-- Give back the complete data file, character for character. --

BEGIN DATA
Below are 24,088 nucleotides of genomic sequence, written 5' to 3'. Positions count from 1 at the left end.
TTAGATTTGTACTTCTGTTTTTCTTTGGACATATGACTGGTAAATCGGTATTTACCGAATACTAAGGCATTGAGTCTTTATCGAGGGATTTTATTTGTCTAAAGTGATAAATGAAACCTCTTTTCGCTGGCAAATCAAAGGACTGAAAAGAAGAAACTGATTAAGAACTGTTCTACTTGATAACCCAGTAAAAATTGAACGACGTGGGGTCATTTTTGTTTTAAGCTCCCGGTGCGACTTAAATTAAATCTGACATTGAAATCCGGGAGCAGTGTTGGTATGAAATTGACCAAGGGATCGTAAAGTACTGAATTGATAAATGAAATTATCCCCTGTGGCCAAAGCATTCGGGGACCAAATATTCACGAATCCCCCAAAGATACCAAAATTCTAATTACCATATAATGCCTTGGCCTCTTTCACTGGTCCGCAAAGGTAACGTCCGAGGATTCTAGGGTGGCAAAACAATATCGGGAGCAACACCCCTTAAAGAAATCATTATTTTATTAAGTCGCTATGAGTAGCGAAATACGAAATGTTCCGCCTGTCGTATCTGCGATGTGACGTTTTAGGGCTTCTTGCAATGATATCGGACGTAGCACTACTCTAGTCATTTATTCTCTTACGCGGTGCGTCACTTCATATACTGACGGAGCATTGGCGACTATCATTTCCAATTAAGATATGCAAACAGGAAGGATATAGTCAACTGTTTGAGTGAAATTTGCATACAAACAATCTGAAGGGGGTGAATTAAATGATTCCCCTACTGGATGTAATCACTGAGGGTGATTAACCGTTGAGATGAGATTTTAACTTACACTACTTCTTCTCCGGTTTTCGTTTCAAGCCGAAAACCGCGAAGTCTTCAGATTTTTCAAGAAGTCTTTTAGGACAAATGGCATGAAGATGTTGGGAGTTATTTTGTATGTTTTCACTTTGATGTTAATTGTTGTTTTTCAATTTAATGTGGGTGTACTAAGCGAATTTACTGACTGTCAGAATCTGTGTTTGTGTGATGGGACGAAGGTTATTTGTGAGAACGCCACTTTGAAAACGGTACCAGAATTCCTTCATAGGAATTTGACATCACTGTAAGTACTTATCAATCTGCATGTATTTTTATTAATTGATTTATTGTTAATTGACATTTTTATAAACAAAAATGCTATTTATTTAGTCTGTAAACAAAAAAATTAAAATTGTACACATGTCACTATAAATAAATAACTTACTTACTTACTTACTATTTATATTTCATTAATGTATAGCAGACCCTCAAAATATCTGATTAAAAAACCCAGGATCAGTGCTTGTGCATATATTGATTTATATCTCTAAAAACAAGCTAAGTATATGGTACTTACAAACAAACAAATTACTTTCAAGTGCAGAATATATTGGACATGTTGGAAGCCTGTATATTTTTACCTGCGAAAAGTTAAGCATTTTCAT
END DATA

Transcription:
Below are 24,088 nucleotides of genomic sequence, written 5' to 3'. Positions count from 1 at the left end.
TTAGATTTGTACTTCTGTTTTTCTTTGGACATATGACTGGTAAATCGGTATTTACCGAATACTAAGGCATTGAGTCTTTATCGAGGGATTTTATTTGTCTAAAGTGATAAATGAAACCTCTTTTCGCTGGCAAATCAAAGGACTGAAAAGAAGAAACTGATTAAGAACTGTTCTACTTGATAACCCAGTAAAAATTGAACGACGTGGGGTCATTTTTGTTTTAAGCTCCCGGTGCGACTTAAATTAAATCTGACATTGAAATCCGGGAGCAGTGTTGGTATGAAATTGACCAAGGGATCGTAAAGTACTGAATTGATAAATGAAATTATCCCCTGTGGCCAAAGCATTCGGGGACCAAATATTCACGAATCCCCCAAAGATACCAAAATTCTAATTACCATATAATGCCTTGGCCTCTTTCACTGGTCCGCAAAGGTAACGTCCGAGGATTCTAGGGTGGCAAAACAATATCGGGAGCAACACCCCTTAAAGAAATCATTATTTTATTAAGTCGCTATGAGTAGCGAAATACGAAATGTTCCGCCTGTCGTATCTGCGATGTGACGTTTTAGGGCTTCTTGCAATGATATCGGACGTAGCACTACTCTAGTCATTTATTCTCTTACGCGGTGCGTCACTTCATATACTGACGGAGCATTGGCGACTATCATTTCCAATTAAGATATGCAAACAGGAAGGATATAGTCAACTGTTTGAGTGAAATTTGCATACAAACAATCTGAAGGGGGTGAATTAAATGATTCCCCTACTGGATGTAATCACTGAGGGTGATTAACCGTTGAGATGAGATTTTAACTTACACTACTTCTTCTCCGGTTTTCGTTTCAAGCCGAAAACCGCGAAGTCTTCAGATTTTTCAAGAAGTCTTTTAGGACAAATGGCATGAAGATGTTGGGAGTTATTTTGTATGTTTTCACTTTGATGTTAATTGTTGTTTTTCAATTTAATGTGGGTGTACTAAGCGAATTTACTGACTGTCAGAATCTGTGTTTGTGTGATGGGACGAAGGTTATTTGTGAGAACGCCACTTTGAAAACGGTACCAGAATTCCTTCATAGGAATTTGACATCACTGTAAGTACTTATCAATCTGCATGTATTTTTATTAATTGATTTATTGTTAATTGACATTTTTATAAACAAAAATGCTATTTATTTAGTCTGTAAACAAAAAAATTAAAATTGTACACATGTCACTATAAATAAATAACTTACTTACTTACTTACTATTTATATTTCATTAATGTATAGCAGACCCTCAAAATATCTGATTAAAAAACCCAGGATCAGTGCTTGTGCATATATTGATTTATATCTCTAAAAACAAGCTAAGTATATGGTACTTACAAACAAACAAATTACTTTCAAGTGCAGAATATATTGGACATGTTGGAAGCCTGTATATTTTTACCTGCGAAAAGTTAAGCATTTTCAT